Who Owns Revolution? Research Time, 23/03/2016

That title isn’t talking about any particular revolution. I mean who owns revolution as a concept. What political approach best typifies what revolution as a political and social act is ultimately for? Revolution’s ultimate purpose.

The most famous photo of Donald Trump's army of
supporters, a reactionary social movement that I
consider America's contemporary conservative
revolutionaries. But can conservatives of this virulence
genuinely own revolution?
When you read Antonio Negri’s Multitude, he starts you with a meditation on contemporary warfare and how it relates to contemporary revolution. Warfare has become – as the parlance of our time would go – biopolitical. It’s fundamentally about controlling an entire population in every way possible. Through the army and police as well as social and psychological weaponry.

And this kind of warfare-as-control is carried out by states. Which is a weird thing when you come to Multitude after reading the first book in his series with Michael Hardt.* If you read Empire you can easily think that he’s describing a world where states no longer have any power.

* A word about Hardt. I don’t doubt that Hardt is an important part of the composition of Negri’s trilogy. Admittedly, I don’t know how they work together. But I have always associated the spirit of their books together with Negri. Perhaps it’s because the voice of someone who has actually been persecuted speaks louder in any collaboration, at least to me. Hardt has been a tenured professor in the United States for years. Negri spent more than a decade in prison on fabricated charges. 

That’s only because what’s most important in that earlier book is describing the essentially different way power operates when organized in a network. The network is the dominant model of how knowledge and power operate today – distributed and centreless, but also electric, rapid, and transformational. 

The state was the dominant model of power and knowledge in the modern era, with its dynamic of command and obedience. Power itself is controlled through a nerve centre that’s typically thought of as the sovereign authority of the state, the institution that calls the (sometimes terrifyingly literal) shots. 

Because revolution is not the same as populism. Rob
Ford was a populist of the Canadian right wing, but
while his politics rode resentment to state power in
Toronto, his ideas were never really about destruction.
State power is the consolidation of sovereign authority through institutions of command and control. Network power is polycentric, with many different power centres working together from their own autonomous but linked domains. When such a network power does political violence, we call it an insurgency.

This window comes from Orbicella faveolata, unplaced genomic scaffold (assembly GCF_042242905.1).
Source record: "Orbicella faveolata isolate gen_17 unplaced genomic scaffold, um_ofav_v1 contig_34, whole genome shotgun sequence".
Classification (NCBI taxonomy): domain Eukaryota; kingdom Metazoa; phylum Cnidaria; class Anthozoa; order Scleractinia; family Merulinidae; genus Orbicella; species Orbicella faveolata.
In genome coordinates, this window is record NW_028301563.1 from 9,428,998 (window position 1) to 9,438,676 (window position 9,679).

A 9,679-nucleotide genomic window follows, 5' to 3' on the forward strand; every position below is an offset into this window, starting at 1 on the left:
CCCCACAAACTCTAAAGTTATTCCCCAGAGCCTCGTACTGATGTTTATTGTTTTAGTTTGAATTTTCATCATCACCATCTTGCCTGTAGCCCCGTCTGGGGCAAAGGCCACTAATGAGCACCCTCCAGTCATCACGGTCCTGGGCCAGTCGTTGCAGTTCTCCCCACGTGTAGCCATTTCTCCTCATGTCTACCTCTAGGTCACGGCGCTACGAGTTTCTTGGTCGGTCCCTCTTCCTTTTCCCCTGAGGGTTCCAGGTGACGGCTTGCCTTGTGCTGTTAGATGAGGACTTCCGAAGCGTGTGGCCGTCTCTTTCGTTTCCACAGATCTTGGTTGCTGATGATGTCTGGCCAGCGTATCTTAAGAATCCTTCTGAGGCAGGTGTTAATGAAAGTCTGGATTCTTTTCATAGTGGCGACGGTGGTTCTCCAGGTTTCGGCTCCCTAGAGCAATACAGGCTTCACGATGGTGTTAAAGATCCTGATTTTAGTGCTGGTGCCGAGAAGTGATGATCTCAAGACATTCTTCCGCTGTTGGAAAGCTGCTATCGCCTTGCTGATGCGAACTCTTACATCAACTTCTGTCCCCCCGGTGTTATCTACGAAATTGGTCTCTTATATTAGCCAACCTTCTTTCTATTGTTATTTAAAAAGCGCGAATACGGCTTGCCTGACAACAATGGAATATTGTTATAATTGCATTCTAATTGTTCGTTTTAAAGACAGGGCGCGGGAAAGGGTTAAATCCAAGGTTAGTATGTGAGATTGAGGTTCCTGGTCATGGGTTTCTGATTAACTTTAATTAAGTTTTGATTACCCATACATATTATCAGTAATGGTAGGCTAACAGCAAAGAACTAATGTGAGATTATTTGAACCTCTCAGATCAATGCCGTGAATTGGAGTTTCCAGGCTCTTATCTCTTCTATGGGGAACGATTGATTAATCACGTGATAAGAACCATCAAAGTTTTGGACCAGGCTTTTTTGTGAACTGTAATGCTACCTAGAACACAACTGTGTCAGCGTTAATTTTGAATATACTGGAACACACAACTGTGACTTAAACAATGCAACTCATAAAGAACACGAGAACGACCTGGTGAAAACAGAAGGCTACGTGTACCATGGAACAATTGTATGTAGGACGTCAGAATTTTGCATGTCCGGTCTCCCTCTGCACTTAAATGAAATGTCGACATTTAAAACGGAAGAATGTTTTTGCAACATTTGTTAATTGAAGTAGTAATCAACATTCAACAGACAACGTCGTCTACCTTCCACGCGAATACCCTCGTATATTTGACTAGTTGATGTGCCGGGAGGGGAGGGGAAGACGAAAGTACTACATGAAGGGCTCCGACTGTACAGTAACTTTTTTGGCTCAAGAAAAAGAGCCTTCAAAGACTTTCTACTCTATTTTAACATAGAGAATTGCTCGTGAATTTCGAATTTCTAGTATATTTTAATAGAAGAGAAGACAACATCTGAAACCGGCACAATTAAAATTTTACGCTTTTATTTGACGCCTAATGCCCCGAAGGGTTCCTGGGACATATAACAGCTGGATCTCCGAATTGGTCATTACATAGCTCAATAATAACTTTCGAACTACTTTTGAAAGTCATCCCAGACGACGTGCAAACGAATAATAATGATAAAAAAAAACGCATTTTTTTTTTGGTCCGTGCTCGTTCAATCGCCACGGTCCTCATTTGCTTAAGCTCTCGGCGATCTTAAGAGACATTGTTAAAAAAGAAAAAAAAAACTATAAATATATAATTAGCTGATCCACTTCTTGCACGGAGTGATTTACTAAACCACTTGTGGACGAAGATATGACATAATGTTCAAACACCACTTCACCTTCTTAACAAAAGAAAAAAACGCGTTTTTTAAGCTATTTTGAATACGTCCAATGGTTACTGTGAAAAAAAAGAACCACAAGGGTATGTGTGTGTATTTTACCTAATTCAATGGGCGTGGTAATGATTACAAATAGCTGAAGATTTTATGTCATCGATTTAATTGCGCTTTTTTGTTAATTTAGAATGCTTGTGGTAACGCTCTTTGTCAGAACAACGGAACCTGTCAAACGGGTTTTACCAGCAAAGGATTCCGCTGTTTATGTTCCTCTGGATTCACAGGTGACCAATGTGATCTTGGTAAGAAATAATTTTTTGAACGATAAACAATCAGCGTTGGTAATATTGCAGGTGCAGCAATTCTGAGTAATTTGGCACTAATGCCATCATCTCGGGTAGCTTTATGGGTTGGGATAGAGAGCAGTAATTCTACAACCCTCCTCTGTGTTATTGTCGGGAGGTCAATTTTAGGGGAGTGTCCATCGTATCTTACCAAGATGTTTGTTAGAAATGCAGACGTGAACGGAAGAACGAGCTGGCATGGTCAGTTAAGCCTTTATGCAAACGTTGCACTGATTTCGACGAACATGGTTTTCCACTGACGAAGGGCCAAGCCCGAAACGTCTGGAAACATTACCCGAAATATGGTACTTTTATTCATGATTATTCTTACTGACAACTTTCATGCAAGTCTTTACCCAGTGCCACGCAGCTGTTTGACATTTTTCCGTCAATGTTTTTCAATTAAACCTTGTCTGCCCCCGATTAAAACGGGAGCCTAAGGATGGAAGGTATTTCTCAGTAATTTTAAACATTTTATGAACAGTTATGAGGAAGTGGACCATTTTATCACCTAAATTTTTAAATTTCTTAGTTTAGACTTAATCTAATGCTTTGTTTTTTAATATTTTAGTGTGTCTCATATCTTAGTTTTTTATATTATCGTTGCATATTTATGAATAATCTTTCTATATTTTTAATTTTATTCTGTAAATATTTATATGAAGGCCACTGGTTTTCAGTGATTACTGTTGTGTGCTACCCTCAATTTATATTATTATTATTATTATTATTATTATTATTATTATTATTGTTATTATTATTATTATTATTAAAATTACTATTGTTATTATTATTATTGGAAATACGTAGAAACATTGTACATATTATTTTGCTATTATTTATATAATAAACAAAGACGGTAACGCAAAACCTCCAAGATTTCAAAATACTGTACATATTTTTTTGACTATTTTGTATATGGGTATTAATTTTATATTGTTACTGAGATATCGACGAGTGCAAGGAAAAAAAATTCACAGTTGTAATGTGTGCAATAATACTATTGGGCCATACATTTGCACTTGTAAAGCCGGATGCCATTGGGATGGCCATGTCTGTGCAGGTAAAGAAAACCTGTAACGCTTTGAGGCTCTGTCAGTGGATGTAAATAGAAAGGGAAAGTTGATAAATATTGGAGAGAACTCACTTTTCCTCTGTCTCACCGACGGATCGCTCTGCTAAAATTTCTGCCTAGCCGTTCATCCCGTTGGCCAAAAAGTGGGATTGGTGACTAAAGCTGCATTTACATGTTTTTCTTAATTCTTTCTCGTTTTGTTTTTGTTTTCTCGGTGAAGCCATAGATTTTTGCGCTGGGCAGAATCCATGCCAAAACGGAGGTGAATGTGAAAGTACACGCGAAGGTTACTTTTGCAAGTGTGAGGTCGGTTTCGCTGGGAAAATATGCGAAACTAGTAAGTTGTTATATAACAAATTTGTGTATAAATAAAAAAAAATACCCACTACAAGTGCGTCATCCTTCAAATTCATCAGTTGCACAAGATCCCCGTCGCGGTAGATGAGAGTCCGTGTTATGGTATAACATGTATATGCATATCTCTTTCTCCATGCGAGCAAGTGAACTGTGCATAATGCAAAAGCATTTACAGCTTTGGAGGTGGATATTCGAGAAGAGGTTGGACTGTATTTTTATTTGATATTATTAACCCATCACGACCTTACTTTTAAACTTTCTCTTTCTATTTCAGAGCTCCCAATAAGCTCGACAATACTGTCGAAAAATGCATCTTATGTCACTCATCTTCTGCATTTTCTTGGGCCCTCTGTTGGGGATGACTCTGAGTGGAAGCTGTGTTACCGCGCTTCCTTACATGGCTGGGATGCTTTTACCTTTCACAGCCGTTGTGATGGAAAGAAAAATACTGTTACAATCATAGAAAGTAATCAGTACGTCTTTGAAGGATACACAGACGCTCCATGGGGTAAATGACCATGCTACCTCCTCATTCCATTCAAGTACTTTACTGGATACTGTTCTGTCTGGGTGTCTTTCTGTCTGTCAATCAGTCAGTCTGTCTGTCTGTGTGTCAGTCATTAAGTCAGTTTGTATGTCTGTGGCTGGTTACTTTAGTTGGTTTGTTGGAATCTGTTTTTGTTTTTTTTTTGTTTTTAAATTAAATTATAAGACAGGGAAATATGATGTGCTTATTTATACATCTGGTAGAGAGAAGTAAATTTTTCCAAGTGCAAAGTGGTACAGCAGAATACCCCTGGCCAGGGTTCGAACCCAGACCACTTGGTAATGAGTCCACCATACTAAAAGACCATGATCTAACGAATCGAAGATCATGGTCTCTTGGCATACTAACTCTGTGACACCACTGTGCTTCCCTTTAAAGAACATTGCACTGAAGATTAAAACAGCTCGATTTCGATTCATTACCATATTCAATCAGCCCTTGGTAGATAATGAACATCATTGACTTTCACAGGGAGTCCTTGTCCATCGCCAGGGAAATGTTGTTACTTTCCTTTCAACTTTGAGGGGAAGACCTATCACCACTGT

If network power is an insurgency, then the answer is clear when I ask who owns revolution? Or so it appears. It would be the insurgency, wouldn’t it? But there’s a catch.

** There’s always a catch, after all.

I’m writing this post before going to bed on the day that Rob Ford died. Over the last few weeks, Donald Trump has consolidated his lead in the race to be the Republican nominee for US President. These two men lead and have led social movements focussed on winning control of a state government. But they think of themselves and promote themselves as figureheads of popular insurgencies.

Those would be insurgencies against social liberals and “downtown condo-bound elites” in Ford’s case. Trump’s movement is far more complex, but he is the American face of racialized conservative revolution of white (and straight, cis, Christian) power against what his popular and populist armies see as a rising tide of black, hispanic, Muslim, and gay groups who seek to grind white people under their boots. 

The fear of white people who feel threatened by the growing social and economic power of those who have historically been oppressed is real. Fundamentally misdirected, but real. It’s the fear whose premise is the notion that someone’s liberation requires someone else’s oppression. 

The new face of American resentment. But only the face.
If the people who used to be oppressed are freeing themselves, then the free ones are next in line for oppression. Trump supporters, on the whole, believe this. They as a network are mobilizing behind Trump, and their potential has far more violence than the similarly motivated motley assemblage of Ford Nation ever did. 

Trump and Ford rallied their supporters, but they don’t command them. Trump issues commands in the heat of his rambling, dictatorial rallies. But the real energy in the room comes from the power of the people themselves. They are a people controlled by their own resentments and fears, but they’re still people acting with the power that they constitute themselves. 

Does networked power alone constitute revolution? Or does the content matter?

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